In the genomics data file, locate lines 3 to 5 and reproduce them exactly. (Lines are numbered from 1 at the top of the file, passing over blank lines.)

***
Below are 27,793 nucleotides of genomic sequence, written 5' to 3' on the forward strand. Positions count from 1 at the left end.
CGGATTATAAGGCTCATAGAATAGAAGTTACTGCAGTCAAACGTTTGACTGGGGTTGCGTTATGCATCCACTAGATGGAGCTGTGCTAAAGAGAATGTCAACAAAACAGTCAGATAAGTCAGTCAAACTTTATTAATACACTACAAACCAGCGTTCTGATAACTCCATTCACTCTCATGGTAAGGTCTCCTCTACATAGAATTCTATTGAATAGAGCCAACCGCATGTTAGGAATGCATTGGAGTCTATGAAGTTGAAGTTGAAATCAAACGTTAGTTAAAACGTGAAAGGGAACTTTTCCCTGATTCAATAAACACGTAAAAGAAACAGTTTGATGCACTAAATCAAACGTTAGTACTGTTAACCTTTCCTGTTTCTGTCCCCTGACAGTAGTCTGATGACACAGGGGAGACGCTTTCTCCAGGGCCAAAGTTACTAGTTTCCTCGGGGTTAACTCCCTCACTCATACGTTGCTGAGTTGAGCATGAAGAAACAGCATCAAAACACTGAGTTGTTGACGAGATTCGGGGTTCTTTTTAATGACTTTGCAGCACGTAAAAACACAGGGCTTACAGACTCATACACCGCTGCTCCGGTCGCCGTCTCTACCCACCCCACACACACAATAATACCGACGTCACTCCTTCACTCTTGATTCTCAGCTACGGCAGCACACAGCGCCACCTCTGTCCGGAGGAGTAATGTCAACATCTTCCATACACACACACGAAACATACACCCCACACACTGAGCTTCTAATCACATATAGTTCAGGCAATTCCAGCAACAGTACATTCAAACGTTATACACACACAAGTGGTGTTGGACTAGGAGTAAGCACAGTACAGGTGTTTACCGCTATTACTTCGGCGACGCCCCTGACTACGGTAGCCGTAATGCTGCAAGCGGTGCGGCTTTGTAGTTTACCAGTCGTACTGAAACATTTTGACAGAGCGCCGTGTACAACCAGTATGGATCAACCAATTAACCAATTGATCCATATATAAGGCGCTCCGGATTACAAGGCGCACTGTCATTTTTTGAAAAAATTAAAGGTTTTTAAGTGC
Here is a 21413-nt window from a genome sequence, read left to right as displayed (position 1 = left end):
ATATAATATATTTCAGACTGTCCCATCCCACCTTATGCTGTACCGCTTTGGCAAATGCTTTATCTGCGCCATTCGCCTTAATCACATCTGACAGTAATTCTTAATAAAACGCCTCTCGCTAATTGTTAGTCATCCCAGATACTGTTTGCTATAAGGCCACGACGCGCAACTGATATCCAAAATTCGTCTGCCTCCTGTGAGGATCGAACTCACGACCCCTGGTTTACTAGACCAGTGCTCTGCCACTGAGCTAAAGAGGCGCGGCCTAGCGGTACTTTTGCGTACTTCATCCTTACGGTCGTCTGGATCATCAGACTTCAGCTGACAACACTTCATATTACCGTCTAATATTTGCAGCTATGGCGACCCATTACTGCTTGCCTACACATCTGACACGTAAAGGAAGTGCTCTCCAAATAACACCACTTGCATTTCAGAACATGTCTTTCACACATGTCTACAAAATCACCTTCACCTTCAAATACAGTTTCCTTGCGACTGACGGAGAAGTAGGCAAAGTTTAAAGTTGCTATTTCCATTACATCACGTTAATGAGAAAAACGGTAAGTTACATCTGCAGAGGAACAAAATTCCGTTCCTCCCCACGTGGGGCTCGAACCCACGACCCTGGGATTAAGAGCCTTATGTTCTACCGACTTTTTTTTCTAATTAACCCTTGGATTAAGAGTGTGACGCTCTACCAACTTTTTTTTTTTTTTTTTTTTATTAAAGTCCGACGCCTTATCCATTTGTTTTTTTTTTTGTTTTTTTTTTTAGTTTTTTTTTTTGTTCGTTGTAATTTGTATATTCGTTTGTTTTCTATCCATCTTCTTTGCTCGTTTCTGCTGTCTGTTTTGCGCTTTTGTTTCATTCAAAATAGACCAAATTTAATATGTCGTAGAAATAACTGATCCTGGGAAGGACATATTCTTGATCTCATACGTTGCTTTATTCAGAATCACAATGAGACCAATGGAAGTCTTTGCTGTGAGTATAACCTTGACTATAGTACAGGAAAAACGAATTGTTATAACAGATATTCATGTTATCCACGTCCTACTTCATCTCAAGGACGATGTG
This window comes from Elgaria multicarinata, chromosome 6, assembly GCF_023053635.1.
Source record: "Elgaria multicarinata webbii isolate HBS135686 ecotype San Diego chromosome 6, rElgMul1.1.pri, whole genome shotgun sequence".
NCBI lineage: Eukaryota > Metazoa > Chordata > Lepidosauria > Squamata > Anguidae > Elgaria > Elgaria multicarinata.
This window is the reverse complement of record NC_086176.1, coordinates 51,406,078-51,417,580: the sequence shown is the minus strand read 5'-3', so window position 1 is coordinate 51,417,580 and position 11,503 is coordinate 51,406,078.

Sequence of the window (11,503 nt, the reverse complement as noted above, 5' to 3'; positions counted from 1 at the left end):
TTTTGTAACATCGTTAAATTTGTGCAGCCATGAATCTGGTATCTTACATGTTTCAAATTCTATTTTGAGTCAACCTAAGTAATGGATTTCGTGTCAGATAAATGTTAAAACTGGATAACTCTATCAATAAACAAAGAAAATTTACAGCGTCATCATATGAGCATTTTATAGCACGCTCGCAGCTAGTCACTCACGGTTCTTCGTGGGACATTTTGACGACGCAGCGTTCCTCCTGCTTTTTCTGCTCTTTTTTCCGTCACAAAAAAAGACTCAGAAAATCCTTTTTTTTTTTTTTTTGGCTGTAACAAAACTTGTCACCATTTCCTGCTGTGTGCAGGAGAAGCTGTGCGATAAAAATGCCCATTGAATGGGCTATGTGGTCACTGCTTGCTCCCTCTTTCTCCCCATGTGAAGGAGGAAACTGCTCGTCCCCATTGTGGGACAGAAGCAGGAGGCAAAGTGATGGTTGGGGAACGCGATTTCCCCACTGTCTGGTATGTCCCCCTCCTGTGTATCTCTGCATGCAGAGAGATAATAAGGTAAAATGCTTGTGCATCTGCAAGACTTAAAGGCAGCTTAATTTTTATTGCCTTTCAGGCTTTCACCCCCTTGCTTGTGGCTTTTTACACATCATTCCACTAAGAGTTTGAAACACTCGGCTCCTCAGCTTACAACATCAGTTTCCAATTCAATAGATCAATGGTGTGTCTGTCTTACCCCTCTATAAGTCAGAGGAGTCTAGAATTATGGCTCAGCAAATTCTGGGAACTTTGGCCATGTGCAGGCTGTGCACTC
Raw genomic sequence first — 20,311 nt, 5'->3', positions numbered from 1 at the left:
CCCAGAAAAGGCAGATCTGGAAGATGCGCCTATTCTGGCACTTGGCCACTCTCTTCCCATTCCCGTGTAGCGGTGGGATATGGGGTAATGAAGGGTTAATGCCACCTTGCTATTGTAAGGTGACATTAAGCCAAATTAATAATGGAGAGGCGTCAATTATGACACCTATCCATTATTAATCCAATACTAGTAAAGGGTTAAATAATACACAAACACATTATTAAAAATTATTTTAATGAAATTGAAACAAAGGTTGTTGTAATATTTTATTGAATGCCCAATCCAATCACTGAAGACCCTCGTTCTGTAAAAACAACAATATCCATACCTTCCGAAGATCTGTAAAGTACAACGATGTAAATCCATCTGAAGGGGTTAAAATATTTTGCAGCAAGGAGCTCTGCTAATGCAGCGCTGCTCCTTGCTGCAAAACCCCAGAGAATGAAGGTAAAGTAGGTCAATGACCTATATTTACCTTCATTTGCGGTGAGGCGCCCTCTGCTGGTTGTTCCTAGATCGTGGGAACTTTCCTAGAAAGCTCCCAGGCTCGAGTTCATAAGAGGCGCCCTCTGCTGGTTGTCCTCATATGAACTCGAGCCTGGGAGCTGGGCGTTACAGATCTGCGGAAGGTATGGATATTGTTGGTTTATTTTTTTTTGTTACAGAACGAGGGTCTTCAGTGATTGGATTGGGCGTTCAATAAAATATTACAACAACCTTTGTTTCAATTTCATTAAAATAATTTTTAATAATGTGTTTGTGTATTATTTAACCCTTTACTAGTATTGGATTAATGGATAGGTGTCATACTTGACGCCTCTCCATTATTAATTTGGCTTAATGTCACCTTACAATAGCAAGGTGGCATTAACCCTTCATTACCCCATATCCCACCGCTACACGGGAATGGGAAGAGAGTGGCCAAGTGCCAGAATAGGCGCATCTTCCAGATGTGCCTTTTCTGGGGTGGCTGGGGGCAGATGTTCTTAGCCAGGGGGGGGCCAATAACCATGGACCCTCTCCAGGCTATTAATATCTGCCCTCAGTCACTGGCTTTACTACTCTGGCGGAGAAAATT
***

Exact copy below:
Here is a 21413-nt window from a genome sequence, read left to right as displayed (position 1 = left end):
ATATAATATATTTCAGACTGTCCCATCCCACCTTATGCTGTACCGCTTTGGCAAATGCTTTATCTGCGCCATTCGCCTTAATCACATCTGACAGTAATTCTTAATAAAACGCCTCTCGCTAATTGTTAGTCATCCCAGATACTGTTTGCTATAAGGCCACGACGCGCAACTGATATCCAAAATTCGTCTGCCTCCTGTGAGGATCGAACTCACGACCCCTGGTTTACTAGACCAGTGCTCTGCCACTGAGCTAAAGAGGCGCGGCCTAGCGGTACTTTTGCGTACTTCATCCTTACGGTCGTCTGGATCATCAGACTTCAGCTGACAACACTTCATATTACCGTCTAATATTTGCAGCTATGGCGACCCATTACTGCTTGCCTACACATCTGACACGTAAAGGAAGTGCTCTCCAAATAACACCACTTGCATTTCAGAACATGTCTTTCACACATGTCTACAAAATCACCTTCACCTTCAAATACAGTTTCCTTGCGACTGACGGAGAAGTAGGCAAAGTTTAAAGTTGCTATTTCCATTACATCACGTTAATGAGAAAAACGGTAAGTTACATCTGCAGAGGAACAAAATTCCGTTCCTCCCCACGTGGGGCTCGAACCCACGACCCTGGGATTAAGAGCCTTATGTTCTACCGACTTTTTTTTCTAATTAACCCTTGGATTAAGAGTGTGACGCTCTACCAACTTTTTTTTTTTTTTTTTTTTATTAAAGTCCGACGCCTTATCCATTTGTTTTTTTTTTTGTTTTTTTTTTTAGTTTTTTTTTTTGTTCGTTGTAATTTGTATATTCGTTTGTTTTCTATCCATCTTCTTTGCTCGTTTCTGCTGTCTGTTTTGCGCTTTTGTTTCATTCAAAATAGACCAAATTTAATATGTCGTAGAAATAACTGATCCTGGGAAGGACATATTCTTGATCTCATACGTTGCTTTATTCAGAATCACAATGAGACCAATGGAAGTCTTTGCTGTGAGTATAACCTTGACTATAGTACAGGAAAAACGAATTGTTATAACAGATATTCATGTTATCCACGTCCTACTTCATCTCAAGGACGATGTG
This window comes from Elgaria multicarinata, chromosome 6, assembly GCF_023053635.1.